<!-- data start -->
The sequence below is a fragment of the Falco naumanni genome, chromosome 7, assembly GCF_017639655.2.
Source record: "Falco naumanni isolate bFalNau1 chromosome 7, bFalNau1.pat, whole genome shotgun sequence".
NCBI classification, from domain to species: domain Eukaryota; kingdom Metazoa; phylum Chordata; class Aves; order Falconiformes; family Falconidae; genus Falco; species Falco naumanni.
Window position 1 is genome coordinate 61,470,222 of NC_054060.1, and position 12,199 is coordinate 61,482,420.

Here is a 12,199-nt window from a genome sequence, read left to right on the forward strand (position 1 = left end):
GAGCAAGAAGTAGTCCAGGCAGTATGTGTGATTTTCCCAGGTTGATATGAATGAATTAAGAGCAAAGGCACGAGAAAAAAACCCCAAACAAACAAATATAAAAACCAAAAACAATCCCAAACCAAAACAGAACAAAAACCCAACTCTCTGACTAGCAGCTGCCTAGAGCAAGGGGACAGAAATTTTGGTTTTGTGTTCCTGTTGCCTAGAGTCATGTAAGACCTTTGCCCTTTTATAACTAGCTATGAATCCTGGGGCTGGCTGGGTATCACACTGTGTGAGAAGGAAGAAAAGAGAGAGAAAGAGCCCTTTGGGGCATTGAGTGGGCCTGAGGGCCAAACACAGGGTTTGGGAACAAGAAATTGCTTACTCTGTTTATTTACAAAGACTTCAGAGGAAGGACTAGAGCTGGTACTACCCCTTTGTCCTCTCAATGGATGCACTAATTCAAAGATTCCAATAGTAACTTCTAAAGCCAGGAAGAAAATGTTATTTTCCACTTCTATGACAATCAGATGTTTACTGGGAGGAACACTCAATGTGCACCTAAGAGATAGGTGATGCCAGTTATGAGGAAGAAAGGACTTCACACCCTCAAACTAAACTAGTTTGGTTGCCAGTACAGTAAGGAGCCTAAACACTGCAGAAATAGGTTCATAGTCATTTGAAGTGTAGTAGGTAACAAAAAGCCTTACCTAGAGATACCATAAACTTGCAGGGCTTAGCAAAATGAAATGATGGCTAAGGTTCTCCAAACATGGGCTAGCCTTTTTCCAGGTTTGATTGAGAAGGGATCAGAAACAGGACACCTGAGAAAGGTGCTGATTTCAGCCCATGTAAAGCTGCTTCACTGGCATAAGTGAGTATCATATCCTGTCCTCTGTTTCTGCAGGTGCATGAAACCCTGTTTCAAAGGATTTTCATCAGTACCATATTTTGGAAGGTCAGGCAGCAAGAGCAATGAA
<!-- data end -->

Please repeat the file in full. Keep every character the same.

The sequence below is a fragment of the Falco naumanni genome, chromosome 7, assembly GCF_017639655.2.
Source record: "Falco naumanni isolate bFalNau1 chromosome 7, bFalNau1.pat, whole genome shotgun sequence".
NCBI classification, from domain to species: domain Eukaryota; kingdom Metazoa; phylum Chordata; class Aves; order Falconiformes; family Falconidae; genus Falco; species Falco naumanni.
Window position 1 is genome coordinate 61,470,222 of NC_054060.1, and position 12,199 is coordinate 61,482,420.

Here is a 12,199-nt window from a genome sequence, read left to right on the forward strand (position 1 = left end):
GAGCAAGAAGTAGTCCAGGCAGTATGTGTGATTTTCCCAGGTTGATATGAATGAATTAAGAGCAAAGGCACGAGAAAAAAACCCCAAACAAACAAATATAAAAACCAAAAACAATCCCAAACCAAAACAGAACAAAAACCCAACTCTCTGACTAGCAGCTGCCTAGAGCAAGGGGACAGAAATTTTGGTTTTGTGTTCCTGTTGCCTAGAGTCATGTAAGACCTTTGCCCTTTTATAACTAGCTATGAATCCTGGGGCTGGCTGGGTATCACACTGTGTGAGAAGGAAGAAAAGAGAGAGAAAGAGCCCTTTGGGGCATTGAGTGGGCCTGAGGGCCAAACACAGGGTTTGGGAACAAGAAATTGCTTACTCTGTTTATTTACAAAGACTTCAGAGGAAGGACTAGAGCTGGTACTACCCCTTTGTCCTCTCAATGGATGCACTAATTCAAAGATTCCAATAGTAACTTCTAAAGCCAGGAAGAAAATGTTATTTTCCACTTCTATGACAATCAGATGTTTACTGGGAGGAACACTCAATGTGCACCTAAGAGATAGGTGATGCCAGTTATGAGGAAGAAAGGACTTCACACCCTCAAACTAAACTAGTTTGGTTGCCAGTACAGTAAGGAGCCTAAACACTGCAGAAATAGGTTCATAGTCATTTGAAGTGTAGTAGGTAACAAAAAGCCTTACCTAGAGATACCATAAACTTGCAGGGCTTAGCAAAATGAAATGATGGCTAAGGTTCTCCAAACATGGGCTAGCCTTTTTCCAGGTTTGATTGAGAAGGGATCAGAAACAGGACACCTGAGAAAGGTGCTGATTTCAGCCCATGTAAAGCTGCTTCACTGGCATAAGTGAGTATCATATCCTGTCCTCTGTTTCTGCAGGTGCATGAAACCCTGTTTCAAAGGATTTTCATCAGTACCATATTTTGGAAGGTCAGGCAGCAAGAGCAATGAA